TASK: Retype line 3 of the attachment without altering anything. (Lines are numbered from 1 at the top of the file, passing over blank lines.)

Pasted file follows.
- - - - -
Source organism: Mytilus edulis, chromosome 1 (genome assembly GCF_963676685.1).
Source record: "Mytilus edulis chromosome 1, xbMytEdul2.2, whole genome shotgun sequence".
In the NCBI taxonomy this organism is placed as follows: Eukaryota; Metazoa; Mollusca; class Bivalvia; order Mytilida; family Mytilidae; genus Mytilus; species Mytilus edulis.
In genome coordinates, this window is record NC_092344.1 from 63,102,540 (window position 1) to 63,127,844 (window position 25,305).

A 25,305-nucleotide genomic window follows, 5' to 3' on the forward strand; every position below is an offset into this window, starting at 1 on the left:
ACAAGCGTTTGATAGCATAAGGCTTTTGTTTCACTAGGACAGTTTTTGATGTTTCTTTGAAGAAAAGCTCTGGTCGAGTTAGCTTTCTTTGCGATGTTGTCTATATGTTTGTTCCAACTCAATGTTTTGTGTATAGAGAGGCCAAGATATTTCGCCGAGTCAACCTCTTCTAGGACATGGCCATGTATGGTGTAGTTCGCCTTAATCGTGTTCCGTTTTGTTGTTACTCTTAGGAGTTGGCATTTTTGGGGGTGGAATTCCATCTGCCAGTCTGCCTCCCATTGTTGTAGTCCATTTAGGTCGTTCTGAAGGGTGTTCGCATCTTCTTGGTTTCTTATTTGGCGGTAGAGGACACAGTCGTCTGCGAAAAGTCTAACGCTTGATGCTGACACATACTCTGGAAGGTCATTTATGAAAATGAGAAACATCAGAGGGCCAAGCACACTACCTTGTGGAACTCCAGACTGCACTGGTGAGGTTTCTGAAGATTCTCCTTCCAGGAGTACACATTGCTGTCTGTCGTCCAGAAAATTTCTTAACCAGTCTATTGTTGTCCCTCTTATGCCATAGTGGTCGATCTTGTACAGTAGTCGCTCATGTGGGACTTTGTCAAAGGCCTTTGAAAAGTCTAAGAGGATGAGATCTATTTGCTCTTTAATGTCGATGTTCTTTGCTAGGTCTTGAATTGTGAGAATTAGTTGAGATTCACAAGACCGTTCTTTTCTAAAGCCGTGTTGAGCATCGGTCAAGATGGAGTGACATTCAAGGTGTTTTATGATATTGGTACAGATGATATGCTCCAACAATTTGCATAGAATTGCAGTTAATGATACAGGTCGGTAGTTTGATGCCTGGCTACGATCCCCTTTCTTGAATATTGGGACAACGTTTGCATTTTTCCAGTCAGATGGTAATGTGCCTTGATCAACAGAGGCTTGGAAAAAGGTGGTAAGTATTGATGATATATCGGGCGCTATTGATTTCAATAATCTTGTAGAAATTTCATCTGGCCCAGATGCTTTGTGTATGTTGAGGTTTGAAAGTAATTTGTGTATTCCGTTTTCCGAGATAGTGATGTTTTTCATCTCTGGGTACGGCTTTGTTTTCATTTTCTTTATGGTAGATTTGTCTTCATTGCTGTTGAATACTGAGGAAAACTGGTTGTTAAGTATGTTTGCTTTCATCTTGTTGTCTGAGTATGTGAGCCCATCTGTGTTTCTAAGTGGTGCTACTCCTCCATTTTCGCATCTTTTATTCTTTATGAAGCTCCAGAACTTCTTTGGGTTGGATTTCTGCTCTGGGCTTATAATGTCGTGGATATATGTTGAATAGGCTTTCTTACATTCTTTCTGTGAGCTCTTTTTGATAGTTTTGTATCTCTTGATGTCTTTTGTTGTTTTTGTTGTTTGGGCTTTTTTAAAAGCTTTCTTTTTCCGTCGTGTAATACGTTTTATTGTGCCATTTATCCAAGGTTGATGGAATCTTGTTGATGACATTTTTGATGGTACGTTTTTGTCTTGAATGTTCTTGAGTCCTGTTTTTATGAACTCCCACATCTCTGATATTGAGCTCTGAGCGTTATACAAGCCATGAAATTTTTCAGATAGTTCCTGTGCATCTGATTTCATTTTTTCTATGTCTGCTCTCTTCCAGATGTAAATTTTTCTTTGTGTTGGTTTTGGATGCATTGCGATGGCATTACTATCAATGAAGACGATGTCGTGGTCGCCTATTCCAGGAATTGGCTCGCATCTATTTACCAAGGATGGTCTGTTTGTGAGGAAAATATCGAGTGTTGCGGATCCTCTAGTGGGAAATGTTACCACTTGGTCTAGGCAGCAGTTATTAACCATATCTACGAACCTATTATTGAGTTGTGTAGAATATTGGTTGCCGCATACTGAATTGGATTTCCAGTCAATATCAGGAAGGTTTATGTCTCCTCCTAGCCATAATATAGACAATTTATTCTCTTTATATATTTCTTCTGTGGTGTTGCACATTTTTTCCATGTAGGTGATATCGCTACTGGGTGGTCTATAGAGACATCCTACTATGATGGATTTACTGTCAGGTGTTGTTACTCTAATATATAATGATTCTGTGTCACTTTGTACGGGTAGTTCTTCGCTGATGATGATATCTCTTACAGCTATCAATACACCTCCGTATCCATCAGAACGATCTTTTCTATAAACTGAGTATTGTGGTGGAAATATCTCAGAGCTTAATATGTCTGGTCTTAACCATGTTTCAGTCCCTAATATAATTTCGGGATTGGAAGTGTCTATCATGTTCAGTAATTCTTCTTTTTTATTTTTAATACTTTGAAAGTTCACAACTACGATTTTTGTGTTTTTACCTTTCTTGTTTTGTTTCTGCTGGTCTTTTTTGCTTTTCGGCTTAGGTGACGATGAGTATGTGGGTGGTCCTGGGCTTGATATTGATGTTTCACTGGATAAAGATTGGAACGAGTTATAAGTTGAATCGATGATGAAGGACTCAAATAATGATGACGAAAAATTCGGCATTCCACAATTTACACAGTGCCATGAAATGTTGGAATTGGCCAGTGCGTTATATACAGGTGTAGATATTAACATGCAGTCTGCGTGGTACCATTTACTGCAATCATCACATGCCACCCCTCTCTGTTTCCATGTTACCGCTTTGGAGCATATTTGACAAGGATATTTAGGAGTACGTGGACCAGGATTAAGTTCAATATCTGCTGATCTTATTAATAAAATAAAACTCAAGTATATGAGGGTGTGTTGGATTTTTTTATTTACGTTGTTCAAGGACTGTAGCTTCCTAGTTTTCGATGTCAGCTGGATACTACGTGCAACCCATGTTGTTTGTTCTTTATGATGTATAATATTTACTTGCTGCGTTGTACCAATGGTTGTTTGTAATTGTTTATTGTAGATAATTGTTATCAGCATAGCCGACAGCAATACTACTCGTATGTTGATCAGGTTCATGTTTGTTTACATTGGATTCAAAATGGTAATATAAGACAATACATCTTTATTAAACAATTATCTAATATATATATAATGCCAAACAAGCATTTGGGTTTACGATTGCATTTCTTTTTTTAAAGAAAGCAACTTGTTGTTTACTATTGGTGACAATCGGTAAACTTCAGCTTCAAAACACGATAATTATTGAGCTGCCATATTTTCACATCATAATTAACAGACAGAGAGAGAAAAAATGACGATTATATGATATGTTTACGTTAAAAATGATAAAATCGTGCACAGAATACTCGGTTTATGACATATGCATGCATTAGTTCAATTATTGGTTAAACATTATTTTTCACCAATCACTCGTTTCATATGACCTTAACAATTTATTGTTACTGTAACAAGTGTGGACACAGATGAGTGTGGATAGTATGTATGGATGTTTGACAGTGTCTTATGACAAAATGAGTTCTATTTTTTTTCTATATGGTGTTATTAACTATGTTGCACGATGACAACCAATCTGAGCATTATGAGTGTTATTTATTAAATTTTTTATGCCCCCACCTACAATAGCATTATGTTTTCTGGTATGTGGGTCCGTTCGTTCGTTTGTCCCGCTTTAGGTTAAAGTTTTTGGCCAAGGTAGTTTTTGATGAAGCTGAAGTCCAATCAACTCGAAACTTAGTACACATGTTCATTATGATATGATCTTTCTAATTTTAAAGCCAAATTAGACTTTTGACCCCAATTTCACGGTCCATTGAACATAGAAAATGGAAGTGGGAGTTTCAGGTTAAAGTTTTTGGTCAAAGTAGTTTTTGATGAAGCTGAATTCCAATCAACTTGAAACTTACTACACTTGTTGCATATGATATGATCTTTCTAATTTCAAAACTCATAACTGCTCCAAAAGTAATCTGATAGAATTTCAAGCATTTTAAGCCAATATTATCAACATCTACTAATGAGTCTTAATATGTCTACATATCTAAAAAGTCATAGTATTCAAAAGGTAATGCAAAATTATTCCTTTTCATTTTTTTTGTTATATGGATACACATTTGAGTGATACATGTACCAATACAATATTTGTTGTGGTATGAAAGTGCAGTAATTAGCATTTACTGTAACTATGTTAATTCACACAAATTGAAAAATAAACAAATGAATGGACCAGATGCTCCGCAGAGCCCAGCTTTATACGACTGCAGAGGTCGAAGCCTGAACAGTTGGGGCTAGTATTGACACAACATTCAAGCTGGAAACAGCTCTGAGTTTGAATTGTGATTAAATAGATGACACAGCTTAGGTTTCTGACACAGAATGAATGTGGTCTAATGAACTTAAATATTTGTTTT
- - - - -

In the NCBI taxonomy this organism is placed as follows: Eukaryota; Metazoa; Mollusca; class Bivalvia; order Mytilida; family Mytilidae; genus Mytilus; species Mytilus edulis.